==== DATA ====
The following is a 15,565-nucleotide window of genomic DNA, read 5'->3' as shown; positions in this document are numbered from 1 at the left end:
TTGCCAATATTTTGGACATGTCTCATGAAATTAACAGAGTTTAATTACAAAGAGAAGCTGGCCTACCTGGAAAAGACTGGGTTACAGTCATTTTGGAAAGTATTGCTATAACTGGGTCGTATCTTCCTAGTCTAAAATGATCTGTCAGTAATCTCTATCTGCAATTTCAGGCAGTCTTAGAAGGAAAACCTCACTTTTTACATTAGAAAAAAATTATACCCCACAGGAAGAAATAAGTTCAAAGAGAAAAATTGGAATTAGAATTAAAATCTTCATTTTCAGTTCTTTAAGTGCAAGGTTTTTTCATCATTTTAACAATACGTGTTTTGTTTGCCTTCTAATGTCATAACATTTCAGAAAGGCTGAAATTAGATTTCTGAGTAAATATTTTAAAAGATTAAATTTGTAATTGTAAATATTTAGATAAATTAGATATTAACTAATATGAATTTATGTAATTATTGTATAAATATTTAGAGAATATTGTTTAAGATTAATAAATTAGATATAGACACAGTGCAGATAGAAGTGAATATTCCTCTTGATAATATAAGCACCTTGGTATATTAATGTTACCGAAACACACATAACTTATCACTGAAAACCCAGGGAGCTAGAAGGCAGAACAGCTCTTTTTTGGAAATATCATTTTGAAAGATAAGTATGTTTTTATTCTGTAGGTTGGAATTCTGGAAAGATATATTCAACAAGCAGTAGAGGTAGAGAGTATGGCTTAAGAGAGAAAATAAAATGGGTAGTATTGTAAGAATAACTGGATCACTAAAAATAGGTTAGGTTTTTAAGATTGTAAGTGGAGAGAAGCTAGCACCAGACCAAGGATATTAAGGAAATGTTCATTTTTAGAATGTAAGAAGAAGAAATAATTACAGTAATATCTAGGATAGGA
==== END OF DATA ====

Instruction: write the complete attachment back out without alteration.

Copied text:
The following is a 15,565-nucleotide window of genomic DNA, read 5'->3' as shown; positions in this document are numbered from 1 at the left end:
TTGCCAATATTTTGGACATGTCTCATGAAATTAACAGAGTTTAATTACAAAGAGAAGCTGGCCTACCTGGAAAAGACTGGGTTACAGTCATTTTGGAAAGTATTGCTATAACTGGGTCGTATCTTCCTAGTCTAAAATGATCTGTCAGTAATCTCTATCTGCAATTTCAGGCAGTCTTAGAAGGAAAACCTCACTTTTTACATTAGAAAAAAATTATACCCCACAGGAAGAAATAAGTTCAAAGAGAAAAATTGGAATTAGAATTAAAATCTTCATTTTCAGTTCTTTAAGTGCAAGGTTTTTTCATCATTTTAACAATACGTGTTTTGTTTGCCTTCTAATGTCATAACATTTCAGAAAGGCTGAAATTAGATTTCTGAGTAAATATTTTAAAAGATTAAATTTGTAATTGTAAATATTTAGATAAATTAGATATTAACTAATATGAATTTATGTAATTATTGTATAAATATTTAGAGAATATTGTTTAAGATTAATAAATTAGATATAGACACAGTGCAGATAGAAGTGAATATTCCTCTTGATAATATAAGCACCTTGGTATATTAATGTTACCGAAACACACATAACTTATCACTGAAAACCCAGGGAGCTAGAAGGCAGAACAGCTCTTTTTTGGAAATATCATTTTGAAAGATAAGTATGTTTTTATTCTGTAGGTTGGAATTCTGGAAAGATATATTCAACAAGCAGTAGAGGTAGAGAGTATGGCTTAAGAGAGAAAATAAAATGGGTAGTATTGTAAGAATAACTGGATCACTAAAAATAGGTTAGGTTTTTAAGATTGTAAGTGGAGAGAAGCTAGCACCAGACCAAGGATATTAAGGAAATGTTCATTTTTAGAATGTAAGAAGAAGAAATAATTACAGTAATATCTAGGATAGGA